Unexpected Off-Targets and Paradoxical Pathway Activation by Kinase Inhibitors

Protein kinase inhibitors are an increasingly important class of targeted anticancer therapeutics. More than two dozen new drugs of this class have entered routine clinical use over the past decade. This review article focuses on how the development of methods to study the kinome- and proteome-wide selectivity of kinase inhibitors, in conjunction with advances in the structural understanding of kinase inhibitor binding modes, has resulted in a better appreciation of the mechanism of action of clinical kinase inhibitors. I provide examples of how this has led to the discovery of unexpected off-target effects, intriguing cases in which kinase inhibitors may cause pathway activation, and new mechanisms responsible for resistance to kinase inhibitors. Finally, I illustrate that although certain kinase targets may be pharmacologically easily tractable, a better understanding of the regulation and biology of the targets is required to generate drugs that are efficacious in cancer patients. © 2014 American Chemical Society.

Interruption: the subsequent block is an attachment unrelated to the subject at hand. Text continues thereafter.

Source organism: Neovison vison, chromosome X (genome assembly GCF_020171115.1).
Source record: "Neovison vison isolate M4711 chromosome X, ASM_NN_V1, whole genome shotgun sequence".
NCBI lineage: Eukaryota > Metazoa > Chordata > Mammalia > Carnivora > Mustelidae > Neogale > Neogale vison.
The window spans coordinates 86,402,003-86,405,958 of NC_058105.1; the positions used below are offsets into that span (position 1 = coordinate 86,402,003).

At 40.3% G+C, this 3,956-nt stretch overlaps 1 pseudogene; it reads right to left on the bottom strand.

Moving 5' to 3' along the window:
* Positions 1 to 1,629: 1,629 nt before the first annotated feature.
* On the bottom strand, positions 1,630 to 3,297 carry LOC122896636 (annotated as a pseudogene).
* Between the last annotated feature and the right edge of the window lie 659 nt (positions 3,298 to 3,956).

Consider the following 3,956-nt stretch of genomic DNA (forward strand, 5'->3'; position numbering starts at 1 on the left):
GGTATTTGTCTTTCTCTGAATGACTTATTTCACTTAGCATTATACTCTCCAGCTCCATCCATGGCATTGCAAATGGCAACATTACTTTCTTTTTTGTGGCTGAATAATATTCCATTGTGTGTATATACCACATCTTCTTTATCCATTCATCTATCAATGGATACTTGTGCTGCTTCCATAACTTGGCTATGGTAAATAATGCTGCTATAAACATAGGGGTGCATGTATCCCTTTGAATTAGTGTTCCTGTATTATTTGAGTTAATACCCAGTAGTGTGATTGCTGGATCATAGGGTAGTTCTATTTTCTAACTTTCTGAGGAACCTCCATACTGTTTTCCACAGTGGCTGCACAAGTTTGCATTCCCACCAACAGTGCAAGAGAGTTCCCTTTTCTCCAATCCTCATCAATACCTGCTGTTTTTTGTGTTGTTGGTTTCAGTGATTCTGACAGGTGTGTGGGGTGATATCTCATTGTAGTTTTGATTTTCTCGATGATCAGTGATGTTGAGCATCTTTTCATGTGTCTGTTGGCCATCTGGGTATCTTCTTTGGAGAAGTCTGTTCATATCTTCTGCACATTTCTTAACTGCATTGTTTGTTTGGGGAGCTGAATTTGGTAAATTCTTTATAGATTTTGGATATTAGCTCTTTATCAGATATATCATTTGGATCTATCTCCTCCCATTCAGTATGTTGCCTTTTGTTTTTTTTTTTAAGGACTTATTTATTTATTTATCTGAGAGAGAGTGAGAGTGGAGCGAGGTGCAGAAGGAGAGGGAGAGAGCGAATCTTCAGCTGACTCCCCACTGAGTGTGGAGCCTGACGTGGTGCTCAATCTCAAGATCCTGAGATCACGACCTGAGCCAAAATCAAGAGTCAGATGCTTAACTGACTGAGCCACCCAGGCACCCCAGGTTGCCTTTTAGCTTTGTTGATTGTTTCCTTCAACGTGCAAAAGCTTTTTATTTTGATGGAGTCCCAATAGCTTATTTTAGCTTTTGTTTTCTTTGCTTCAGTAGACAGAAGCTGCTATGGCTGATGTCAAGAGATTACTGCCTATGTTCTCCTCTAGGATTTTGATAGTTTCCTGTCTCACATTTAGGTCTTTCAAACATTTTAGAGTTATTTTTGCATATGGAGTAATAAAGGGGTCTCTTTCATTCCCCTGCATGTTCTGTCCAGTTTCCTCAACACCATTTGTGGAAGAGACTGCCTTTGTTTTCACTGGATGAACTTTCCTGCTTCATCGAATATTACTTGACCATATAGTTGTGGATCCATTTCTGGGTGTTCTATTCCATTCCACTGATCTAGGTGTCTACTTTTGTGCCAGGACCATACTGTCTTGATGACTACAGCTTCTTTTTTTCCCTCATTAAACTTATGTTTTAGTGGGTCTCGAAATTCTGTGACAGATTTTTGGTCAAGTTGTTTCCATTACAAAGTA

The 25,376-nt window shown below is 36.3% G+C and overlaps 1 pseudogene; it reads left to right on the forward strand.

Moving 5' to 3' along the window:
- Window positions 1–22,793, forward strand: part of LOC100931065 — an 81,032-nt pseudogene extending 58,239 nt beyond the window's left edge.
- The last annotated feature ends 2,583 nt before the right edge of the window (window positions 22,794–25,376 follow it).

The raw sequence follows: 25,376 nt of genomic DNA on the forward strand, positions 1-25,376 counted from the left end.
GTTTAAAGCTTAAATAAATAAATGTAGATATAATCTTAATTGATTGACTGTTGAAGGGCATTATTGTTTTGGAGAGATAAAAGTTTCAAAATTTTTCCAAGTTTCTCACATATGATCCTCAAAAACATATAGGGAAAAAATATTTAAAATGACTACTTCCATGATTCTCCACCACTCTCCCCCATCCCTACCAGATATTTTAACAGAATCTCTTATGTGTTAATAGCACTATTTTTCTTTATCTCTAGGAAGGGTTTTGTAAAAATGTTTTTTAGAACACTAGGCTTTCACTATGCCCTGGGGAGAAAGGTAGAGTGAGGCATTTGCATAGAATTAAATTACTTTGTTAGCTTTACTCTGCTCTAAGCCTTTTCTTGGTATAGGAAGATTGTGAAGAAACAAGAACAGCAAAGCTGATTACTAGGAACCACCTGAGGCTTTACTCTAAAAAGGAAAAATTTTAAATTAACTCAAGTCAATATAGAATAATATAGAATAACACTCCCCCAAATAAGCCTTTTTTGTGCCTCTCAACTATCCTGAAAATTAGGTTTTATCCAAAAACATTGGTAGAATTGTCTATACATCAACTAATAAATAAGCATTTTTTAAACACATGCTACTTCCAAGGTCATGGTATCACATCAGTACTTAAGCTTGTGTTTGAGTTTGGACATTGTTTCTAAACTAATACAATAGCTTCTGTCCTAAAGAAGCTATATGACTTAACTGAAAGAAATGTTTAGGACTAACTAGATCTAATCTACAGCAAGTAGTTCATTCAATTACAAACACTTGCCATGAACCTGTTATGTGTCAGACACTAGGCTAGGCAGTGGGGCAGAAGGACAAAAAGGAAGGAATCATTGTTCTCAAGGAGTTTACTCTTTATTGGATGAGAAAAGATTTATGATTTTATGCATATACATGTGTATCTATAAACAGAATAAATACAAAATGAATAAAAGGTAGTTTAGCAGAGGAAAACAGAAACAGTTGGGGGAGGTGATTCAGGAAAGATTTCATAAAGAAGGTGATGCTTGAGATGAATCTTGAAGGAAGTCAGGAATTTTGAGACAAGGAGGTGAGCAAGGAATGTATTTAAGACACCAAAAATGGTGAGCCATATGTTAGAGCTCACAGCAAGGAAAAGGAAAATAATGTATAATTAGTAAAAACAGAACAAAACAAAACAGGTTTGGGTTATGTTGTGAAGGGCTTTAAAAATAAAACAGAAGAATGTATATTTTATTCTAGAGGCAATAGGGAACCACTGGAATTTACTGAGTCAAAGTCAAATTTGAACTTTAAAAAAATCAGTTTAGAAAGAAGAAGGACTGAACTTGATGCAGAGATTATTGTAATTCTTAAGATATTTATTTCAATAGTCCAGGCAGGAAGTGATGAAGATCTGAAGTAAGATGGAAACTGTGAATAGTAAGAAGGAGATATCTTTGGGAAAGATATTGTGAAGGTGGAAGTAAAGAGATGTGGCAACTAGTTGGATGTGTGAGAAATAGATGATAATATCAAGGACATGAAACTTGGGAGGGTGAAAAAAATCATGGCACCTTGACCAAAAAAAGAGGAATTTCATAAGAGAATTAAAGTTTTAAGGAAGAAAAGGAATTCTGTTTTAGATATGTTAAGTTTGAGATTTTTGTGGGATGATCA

Related material